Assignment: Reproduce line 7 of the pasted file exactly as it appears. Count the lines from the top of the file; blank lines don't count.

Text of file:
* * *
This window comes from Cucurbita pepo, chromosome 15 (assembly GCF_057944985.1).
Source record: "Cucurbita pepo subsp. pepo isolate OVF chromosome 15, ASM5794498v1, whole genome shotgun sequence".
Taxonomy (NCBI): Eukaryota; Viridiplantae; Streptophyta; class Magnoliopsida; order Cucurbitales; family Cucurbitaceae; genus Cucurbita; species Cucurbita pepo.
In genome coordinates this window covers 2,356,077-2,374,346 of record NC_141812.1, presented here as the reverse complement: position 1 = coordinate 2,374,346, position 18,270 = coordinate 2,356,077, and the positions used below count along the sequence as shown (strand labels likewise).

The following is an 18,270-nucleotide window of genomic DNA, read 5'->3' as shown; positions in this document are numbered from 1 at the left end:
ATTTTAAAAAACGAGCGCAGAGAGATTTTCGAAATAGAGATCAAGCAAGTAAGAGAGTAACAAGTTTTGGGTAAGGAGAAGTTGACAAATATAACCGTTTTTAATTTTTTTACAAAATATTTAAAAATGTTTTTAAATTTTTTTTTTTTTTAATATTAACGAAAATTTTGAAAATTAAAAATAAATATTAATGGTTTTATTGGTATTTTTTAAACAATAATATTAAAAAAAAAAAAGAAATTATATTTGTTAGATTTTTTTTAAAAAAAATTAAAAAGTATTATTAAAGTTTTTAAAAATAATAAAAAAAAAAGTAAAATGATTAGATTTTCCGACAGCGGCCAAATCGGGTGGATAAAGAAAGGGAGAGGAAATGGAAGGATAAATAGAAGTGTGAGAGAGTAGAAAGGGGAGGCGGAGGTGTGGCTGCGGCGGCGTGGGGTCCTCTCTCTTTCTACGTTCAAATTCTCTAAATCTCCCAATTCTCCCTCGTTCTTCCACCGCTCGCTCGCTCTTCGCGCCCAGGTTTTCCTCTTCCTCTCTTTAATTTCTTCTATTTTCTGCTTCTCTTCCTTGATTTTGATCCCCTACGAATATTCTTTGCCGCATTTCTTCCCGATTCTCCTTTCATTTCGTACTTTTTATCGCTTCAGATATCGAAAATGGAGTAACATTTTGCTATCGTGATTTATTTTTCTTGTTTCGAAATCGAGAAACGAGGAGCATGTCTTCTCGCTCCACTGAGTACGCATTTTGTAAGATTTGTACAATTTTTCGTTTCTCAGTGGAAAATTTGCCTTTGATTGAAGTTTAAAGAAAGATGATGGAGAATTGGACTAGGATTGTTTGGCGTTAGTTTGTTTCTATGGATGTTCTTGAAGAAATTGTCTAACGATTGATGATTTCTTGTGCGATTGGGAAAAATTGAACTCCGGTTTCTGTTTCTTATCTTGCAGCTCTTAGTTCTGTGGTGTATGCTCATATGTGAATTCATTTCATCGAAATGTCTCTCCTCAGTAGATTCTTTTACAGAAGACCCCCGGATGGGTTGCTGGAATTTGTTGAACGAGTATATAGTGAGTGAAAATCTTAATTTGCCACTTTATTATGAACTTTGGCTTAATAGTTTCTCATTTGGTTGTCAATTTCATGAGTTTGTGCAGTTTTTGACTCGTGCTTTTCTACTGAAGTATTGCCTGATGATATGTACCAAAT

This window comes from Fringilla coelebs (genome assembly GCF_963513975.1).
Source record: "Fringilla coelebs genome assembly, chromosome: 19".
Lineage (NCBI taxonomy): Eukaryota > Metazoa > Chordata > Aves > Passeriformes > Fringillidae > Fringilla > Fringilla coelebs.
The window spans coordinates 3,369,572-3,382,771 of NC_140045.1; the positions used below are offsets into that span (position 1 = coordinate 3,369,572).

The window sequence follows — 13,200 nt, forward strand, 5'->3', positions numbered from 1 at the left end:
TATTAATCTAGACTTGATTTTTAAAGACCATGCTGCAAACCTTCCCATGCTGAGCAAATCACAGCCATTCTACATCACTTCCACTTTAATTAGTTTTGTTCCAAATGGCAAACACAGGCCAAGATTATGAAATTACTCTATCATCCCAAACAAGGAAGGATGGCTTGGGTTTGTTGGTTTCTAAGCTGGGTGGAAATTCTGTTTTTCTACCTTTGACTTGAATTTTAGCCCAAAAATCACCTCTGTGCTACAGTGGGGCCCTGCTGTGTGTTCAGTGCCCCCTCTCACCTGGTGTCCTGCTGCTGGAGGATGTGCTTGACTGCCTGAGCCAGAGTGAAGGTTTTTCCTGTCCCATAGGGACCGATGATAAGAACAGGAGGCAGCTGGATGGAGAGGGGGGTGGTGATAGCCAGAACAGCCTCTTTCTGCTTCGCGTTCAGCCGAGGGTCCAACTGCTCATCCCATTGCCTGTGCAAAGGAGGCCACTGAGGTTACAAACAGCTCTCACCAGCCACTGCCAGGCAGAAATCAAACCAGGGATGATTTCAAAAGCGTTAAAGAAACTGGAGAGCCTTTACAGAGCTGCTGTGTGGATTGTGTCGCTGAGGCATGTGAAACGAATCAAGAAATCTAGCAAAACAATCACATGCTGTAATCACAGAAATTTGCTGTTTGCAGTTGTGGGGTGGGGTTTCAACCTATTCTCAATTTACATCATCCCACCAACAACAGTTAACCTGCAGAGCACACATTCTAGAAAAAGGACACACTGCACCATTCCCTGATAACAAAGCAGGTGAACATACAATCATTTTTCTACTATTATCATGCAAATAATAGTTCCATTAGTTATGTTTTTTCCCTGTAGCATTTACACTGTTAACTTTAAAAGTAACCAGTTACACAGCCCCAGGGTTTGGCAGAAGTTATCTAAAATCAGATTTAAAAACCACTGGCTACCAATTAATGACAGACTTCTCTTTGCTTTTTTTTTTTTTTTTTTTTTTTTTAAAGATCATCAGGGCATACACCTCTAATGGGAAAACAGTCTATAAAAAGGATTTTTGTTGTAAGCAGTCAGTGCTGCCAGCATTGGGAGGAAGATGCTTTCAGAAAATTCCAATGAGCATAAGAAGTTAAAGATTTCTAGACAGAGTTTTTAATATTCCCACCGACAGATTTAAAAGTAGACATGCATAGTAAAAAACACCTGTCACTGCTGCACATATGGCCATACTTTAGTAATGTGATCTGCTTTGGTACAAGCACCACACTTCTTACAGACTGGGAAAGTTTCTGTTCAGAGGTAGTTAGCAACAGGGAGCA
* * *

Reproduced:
This window comes from Fringilla coelebs (genome assembly GCF_963513975.1).